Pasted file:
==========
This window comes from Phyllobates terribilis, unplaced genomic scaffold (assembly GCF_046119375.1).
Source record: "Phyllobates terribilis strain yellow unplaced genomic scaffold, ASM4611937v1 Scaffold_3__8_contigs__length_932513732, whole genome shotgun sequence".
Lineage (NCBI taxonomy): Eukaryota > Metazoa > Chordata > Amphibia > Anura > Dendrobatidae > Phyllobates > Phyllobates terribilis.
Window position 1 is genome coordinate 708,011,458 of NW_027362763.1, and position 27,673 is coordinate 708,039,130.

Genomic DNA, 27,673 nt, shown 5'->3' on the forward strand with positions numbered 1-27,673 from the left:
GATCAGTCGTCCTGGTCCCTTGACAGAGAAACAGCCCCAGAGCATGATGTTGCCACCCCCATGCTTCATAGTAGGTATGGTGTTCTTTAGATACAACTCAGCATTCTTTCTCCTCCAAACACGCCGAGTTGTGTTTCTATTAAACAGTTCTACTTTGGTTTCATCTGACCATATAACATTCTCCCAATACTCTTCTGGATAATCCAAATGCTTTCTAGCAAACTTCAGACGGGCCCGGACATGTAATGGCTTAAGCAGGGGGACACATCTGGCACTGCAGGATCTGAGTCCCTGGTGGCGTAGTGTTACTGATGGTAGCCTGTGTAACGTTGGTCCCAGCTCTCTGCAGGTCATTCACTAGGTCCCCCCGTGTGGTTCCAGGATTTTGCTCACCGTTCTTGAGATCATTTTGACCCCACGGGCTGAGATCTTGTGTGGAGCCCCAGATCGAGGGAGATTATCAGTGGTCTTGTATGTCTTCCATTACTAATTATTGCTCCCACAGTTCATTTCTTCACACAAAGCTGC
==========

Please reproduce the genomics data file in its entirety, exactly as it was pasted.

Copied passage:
This window comes from Phyllobates terribilis, unplaced genomic scaffold (assembly GCF_046119375.1).
Source record: "Phyllobates terribilis strain yellow unplaced genomic scaffold, ASM4611937v1 Scaffold_3__8_contigs__length_932513732, whole genome shotgun sequence".
Lineage (NCBI taxonomy): Eukaryota > Metazoa > Chordata > Amphibia > Anura > Dendrobatidae > Phyllobates > Phyllobates terribilis.
Window position 1 is genome coordinate 708,011,458 of NW_027362763.1, and position 27,673 is coordinate 708,039,130.

Genomic DNA, 27,673 nt, shown 5'->3' on the forward strand with positions numbered 1-27,673 from the left:
GATCAGTCGTCCTGGTCCCTTGACAGAGAAACAGCCCCAGAGCATGATGTTGCCACCCCCATGCTTCATAGTAGGTATGGTGTTCTTTAGATACAACTCAGCATTCTTTCTCCTCCAAACACGCCGAGTTGTGTTTCTATTAAACAGTTCTACTTTGGTTTCATCTGACCATATAACATTCTCCCAATACTCTTCTGGATAATCCAAATGCTTTCTAGCAAACTTCAGACGGGCCCGGACATGTAATGGCTTAAGCAGGGGGACACATCTGGCACTGCAGGATCTGAGTCCCTGGTGGCGTAGTGTTACTGATGGTAGCCTGTGTAACGTTGGTCCCAGCTCTCTGCAGGTCATTCACTAGGTCCCCCCGTGTGGTTCCAGGATTTTGCTCACCGTTCTTGAGATCATTTTGACCCCACGGGCTGAGATCTTGTGTGGAGCCCCAGATCGAGGGAGATTATCAGTGGTCTTGTATGTCTTCCATTACTAATTATTGCTCCCACAGTTCATTTCTTCACACAAAGCTGC